When you’re passionately vegan, it’s easy to become disheartened by what you see around you. Yes, you’re avoiding all forms of animal exploitation, but so many people are still contributing to it. You can control your own actions, but not other people’s. And you sometimes start to wonder if you’re really making a difference.
I’ve been there too, but I know this feeling is an illusion. The truth is, it’s impossible not to have an impact on the people around you with your choices.
It sometimes upsets me that my family and some of my friends still eat animal products. But it’s important to keep things in perspective. No, they may not all be vegan. But many of them have made significant changes, and it’s clear that I’ve at least influenced those decisions.
For example, I’ve introduced my family to a lot of vegan recipes, since we all like to eat together. When I’m home, we have vegan meals most nights. They’ve enjoyed some of the recipes so much that they’ll probably make them even when I’m not around. And my mum has learnt new tricks like using flaxseeds instead of egg in baking, and using nutritional yeast to add flavour to various dishes. She’s also discovered that she gets far fewer headaches when she limits dairy. I’d like to think that I’m at least partially responsible!
Likewise, a close vegetarian friend of mine switched to organic milk and eggs after talking to me about welfare standards. (In the UK, organic products have to meet higher welfare standards.) Obviously this is not ideal, as animals still suffer and are exploited to produce organic products. However, it shows that she’s thought about it and is willing to change her actions. She also tried veganism for a month, learning new recipes and trying new products. Though she didn’t stay vegan, the experience will undoubtedly continue to influence the way she eats. Additionally, organic products are often more expensive, so she likely eats fewer animal products as a result. She also insists that her parents buy organic when she’s home, which may make them think too. Every change creates a ripple effect.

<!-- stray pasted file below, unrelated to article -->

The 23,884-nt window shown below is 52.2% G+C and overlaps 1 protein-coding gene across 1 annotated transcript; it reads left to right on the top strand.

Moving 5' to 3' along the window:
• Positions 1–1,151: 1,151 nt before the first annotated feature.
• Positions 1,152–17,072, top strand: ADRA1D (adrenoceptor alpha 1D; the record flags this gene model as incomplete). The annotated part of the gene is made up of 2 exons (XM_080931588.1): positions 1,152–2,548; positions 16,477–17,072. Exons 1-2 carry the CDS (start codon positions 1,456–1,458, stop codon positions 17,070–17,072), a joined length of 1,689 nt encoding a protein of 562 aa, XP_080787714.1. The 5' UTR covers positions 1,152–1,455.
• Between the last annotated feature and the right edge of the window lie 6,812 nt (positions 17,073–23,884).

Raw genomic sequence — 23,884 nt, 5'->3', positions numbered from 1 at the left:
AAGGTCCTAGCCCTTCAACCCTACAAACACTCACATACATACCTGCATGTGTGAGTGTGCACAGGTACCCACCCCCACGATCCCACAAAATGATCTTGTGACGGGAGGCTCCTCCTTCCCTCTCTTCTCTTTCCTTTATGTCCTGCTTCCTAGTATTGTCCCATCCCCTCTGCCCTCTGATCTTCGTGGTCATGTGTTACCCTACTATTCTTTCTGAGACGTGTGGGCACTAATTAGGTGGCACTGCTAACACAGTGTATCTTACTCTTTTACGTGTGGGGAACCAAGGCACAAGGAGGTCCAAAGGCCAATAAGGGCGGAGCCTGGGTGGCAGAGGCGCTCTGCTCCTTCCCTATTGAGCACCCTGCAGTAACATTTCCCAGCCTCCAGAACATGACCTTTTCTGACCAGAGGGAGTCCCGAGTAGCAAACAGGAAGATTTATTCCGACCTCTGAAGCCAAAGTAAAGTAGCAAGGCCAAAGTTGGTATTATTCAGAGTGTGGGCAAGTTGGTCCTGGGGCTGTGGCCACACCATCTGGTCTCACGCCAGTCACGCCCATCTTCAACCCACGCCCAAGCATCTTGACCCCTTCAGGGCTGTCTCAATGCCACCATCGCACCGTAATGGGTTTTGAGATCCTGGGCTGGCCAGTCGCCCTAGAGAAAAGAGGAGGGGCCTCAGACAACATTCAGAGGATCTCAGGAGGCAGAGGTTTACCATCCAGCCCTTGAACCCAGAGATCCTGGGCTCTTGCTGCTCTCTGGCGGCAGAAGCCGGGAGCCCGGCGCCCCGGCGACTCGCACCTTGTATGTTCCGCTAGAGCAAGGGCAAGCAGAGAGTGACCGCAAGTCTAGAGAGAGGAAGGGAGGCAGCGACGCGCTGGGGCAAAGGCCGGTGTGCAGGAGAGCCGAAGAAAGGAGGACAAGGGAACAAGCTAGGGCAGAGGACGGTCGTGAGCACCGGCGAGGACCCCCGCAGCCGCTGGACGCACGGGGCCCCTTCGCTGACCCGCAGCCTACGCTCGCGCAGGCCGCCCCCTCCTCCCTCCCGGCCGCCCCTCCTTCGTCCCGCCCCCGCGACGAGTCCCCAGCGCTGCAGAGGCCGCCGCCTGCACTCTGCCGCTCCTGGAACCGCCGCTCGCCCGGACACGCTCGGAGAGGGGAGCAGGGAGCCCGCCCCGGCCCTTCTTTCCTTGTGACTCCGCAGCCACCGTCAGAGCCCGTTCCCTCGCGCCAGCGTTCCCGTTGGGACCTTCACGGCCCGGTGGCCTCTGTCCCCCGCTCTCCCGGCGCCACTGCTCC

Every time a loved one sees you eating delicious-looking vegan food, it will change their perceptions of what being vegan is. If you’re healthy and thriving on a vegan diet, people will notice. When people see how effortlessly you live vegan, they may realise it’s not as inconvenient and unattainable as they imagined.
Of course, there are two sides to every every coin. If you were to be rude, pushy and judgemental, it might turn those around you away from veganism. Likewise if you were to complain about how difficult it is to be vegan. But I’ve met very few vegans who do either of those things.
Even if your loved ones don’t seem receptive to veganism, you’re still probably planting seeds. Some people who seem downright hostile towards vegans do change, sometimes many years later. No-one is a lost cause.
If you still feel frustrated, try taking part in some activism. It’s very powerful to see someone make the connection as they watch slaughterhouse footage for the first time. I think everyone should take part in activism if they can. But if you can’t, or don’t feel comfortable doing so, rest assured that you’re still having a huge impact.
Have you influenced the people in your life without meaning to? Do you ever worry that you’re not doing enough? Let me know in the comments.